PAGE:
You Gotta Know These Golfers
Tiger Woods (1975-present) Born to an African-American father and a Thai mother, he appeared on "The Mike Douglas Show" with a golf club at age two. Woods won three straight U.S. Junior Amateurs, and then became the only golfer to win three straight U.S. Amateurs (1994-1996). In 1997 Woods became the youngest ever to win the Masters--by a whopping 12 strokes. At the 2000 U.S. Open, when he won by 15 strokes, Woods began a remarkable run of four straight major championships: British Open (by eight strokes, making him the youngest ever to complete the career Grand Slam), PGA Championship, and the 2001 Masters. Woods added a third Masters in 2002, giving him seven major pro titles.
Jack Nicklaus (1940-present) Nicknamed "The Golden Bear," he won the U.S. Amateur twice (1959 and 1961), and was the 1961 NCAA champion at Ohio State. He took his first major the following year at the U.S. Open, beating Arnold Palmer on Palmer's home course. Nicklaus became the youngest Masters champion at the time in 1963, and 23 years later became the oldest champion with a final round 65 in 1986. He has a record 18 major pro championships overall, including six Masters, five PGA Championships, four U.S. Opens, and three British Opens. Nicklaus is still somewhat active on the Senior PGA Tour, and as a golf course architect.
Arnold Palmer (1929-present) A native of Latrobe, Pennsylvania, Palmer made golf popular with the masses, as his fans were known as "Arnie's Army." He won seven majors, including four Masters, and was the first golfer to earn one million dollars on the PGA Tour. Later Palmer became one of the stars of the Senior Tour, winning the Senior PGA Open in 1980 and 1981. In 2002 he played in his last competitive Masters.
Ben Hogan (1912-1997) The PGA Tour's leading money winner from 1940-42 and in 1946 and 1948, two events interrupted his playing career: service in World War II and a near-fatal 1949 head-on car accident. After each, though, Hogan rose to the top of his game; he won nine majors overall (six after the accident), including four U.S. Opens. In 1953 he accomplished a feat matched only by Tiger Woods: winning three modern major championships in one season: the Masters, U.S. Open, and British Open.
(Robert Tyre) "Bobby" Jones (1902-1971) An Atlanta native, and the greatest amateur golfer of all time, Jones never turned pro, but won thirteen major championships in eight years, including four U.S. Amateurs. In 1930 he won what was then considered the Grand Slam, taking both the British and U.S. Amateur and Open Championships. After that season, Jones retired from golf to practice law, but helped design a golf course in Augusta, Georgia that became the permanent site of the Masters in 1934.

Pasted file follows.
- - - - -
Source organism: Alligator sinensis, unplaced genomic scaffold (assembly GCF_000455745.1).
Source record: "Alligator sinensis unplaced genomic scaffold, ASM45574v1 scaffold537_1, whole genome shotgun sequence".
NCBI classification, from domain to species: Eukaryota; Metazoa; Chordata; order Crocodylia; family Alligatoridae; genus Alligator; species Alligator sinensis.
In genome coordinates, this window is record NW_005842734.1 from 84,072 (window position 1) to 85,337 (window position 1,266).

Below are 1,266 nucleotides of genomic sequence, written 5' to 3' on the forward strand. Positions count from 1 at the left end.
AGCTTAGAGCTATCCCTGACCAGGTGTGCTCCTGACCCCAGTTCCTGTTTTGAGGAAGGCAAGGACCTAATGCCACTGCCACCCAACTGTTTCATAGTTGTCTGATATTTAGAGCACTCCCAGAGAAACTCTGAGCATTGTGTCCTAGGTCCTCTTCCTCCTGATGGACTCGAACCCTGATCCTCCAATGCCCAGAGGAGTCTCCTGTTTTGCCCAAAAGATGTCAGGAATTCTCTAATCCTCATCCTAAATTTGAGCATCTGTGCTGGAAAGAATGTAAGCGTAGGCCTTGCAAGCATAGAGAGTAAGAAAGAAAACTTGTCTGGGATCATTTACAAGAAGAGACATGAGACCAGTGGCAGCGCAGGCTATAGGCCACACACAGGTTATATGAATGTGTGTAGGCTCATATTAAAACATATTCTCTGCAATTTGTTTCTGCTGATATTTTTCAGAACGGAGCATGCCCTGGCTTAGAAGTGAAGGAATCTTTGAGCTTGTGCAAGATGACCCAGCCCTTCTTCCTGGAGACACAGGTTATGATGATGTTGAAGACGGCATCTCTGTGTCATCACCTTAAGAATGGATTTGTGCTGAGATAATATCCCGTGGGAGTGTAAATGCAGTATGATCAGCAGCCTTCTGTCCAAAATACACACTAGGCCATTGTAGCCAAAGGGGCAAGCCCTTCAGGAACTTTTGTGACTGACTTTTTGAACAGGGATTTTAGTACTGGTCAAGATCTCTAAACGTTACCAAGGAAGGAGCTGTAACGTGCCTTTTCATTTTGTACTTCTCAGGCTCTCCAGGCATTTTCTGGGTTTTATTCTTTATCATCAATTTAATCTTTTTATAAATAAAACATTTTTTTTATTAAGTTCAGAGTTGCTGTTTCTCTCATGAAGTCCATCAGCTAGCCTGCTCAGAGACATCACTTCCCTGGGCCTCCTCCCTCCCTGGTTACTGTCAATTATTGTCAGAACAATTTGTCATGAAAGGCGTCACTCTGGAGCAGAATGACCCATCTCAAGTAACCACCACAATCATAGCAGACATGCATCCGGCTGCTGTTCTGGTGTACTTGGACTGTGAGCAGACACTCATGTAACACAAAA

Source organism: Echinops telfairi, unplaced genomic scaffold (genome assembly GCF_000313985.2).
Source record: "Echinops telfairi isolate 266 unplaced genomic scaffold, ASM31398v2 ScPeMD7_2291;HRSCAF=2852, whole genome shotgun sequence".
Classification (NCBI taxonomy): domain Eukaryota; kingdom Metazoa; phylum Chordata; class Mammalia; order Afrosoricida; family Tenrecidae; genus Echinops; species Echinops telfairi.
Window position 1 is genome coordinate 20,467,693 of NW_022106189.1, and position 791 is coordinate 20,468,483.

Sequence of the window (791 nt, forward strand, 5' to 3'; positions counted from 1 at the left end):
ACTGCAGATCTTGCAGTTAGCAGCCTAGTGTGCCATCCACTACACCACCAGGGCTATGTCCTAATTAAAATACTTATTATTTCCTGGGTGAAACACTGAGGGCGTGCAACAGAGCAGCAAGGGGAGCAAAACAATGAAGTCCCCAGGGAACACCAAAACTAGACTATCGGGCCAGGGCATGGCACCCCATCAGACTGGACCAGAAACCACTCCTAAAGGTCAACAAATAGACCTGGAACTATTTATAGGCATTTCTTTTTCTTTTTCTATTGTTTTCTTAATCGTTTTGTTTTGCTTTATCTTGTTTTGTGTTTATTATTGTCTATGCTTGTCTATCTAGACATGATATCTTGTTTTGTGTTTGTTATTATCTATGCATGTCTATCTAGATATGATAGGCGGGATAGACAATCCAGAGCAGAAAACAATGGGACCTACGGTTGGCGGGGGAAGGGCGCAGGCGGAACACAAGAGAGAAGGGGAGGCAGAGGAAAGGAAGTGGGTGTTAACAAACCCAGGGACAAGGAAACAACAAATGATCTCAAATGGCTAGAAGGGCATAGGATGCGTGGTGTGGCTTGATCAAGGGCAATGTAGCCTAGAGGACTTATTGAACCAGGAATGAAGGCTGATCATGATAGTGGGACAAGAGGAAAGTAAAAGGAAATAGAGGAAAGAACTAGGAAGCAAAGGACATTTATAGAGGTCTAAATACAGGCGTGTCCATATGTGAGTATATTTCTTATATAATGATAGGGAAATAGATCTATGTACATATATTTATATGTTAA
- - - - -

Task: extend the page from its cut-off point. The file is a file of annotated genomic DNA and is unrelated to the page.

Sam Snead (1912-2002) No golfer has won more PGA Tournaments than Snead's 81, and he amassed 135 victories worldwide. Nicknamed "Slammin' Sammy," he won seven major professional championships between 1942 and 1954, but he is known more for the one he never won: the U.S. Open. In 1939 Snead led the Open for 71 holes but lost on the last hole when he took an eight. In the 1960s and '70s he won a record six Senior PGA Championships.
Byron Nelson (1912-present) He won five major championships overall, but Nelson is best known for having the single most dominant year in golf history. In 1945 he won a record 18 tournaments in 30 starts, including 11 consecutive tournaments, a feat no one has come close to matching. Nelson was so even-tempered and mechanically sound that the USGA named its mechanical club and ball-testing device, the "Iron Byron," after him.
Tom Watson (1949-present) He became the major rival to Jack Nicklaus in the second half of the Golden Bear's career. Watson's greatest achievements were at the British Open, a tournament he won five times between 1975 and 1983. He took eight major championships overall, and still competes occasionally on the regular PGA Tour, though mostly on the Senior Tour, where he won the 2001 Senior PGA Championship.
Lee Trevino (1939-present) Nicknamed "Supermex" for his Mexican-American heritage, Trevino came from a poor Dallas family and served in the Marines, but came from nowhere to win the 1968 U.S. Open. He won six majors: the U.S. Open, the British Open, and the PGA Championship twice each, his second PGA in 1984 at age 44. That last win was most impressive because it came after the 1975 Western Open, where Trevino was struck by lightning on the golf course.
Gary Player (1935-present) The most successful non-American golfer in history, this South African has won nine majors. When Player took his only U.S. Open crown in 1965, he not only became the first non-American to win that tournament in 45 years, but he also became one of three (now five) golfers (along with Nicklaus, Woods, Hogan, and Gene Sarazen) to win all four modern Grand Slam events. Nicknames include "The Black Knight" for his dress and "Mr. Fitness" for his devotion to exercise.
Gene Sarazen (1902-1999) Born Eugene Saraceni, he came to prominence in the early 1920s, winning the PGA Championship in 1922 and 1923, as well as the U.S. Open in 1922. Bobby Jones and Walter Hagen then dominated golf until the early 1930s, when Sarazen returned to form, winning four more majors. At the 1935 Masters, he carded an albatross (three under par) from the fairway of the Par-5 15th hole to force a playoff; when he won, Sarazen became the first golfer to complete the modern career Grand Slam.
Walter Hagen (1892-1969) Nicknamed "The Haig," he was the first great pro golfer, appearing in over 2,500 exhibitions. A five-time PGA Champion, including four straight from 1924 to 1927, Hagen won eleven majors overall, and he was known most for his showmanship and his ability to recover from poor shots with spectacular ones. Hagen captained the U.S. Ryder Cup team six of the first seven times the event was held.
This article was contributed by Adam Fine.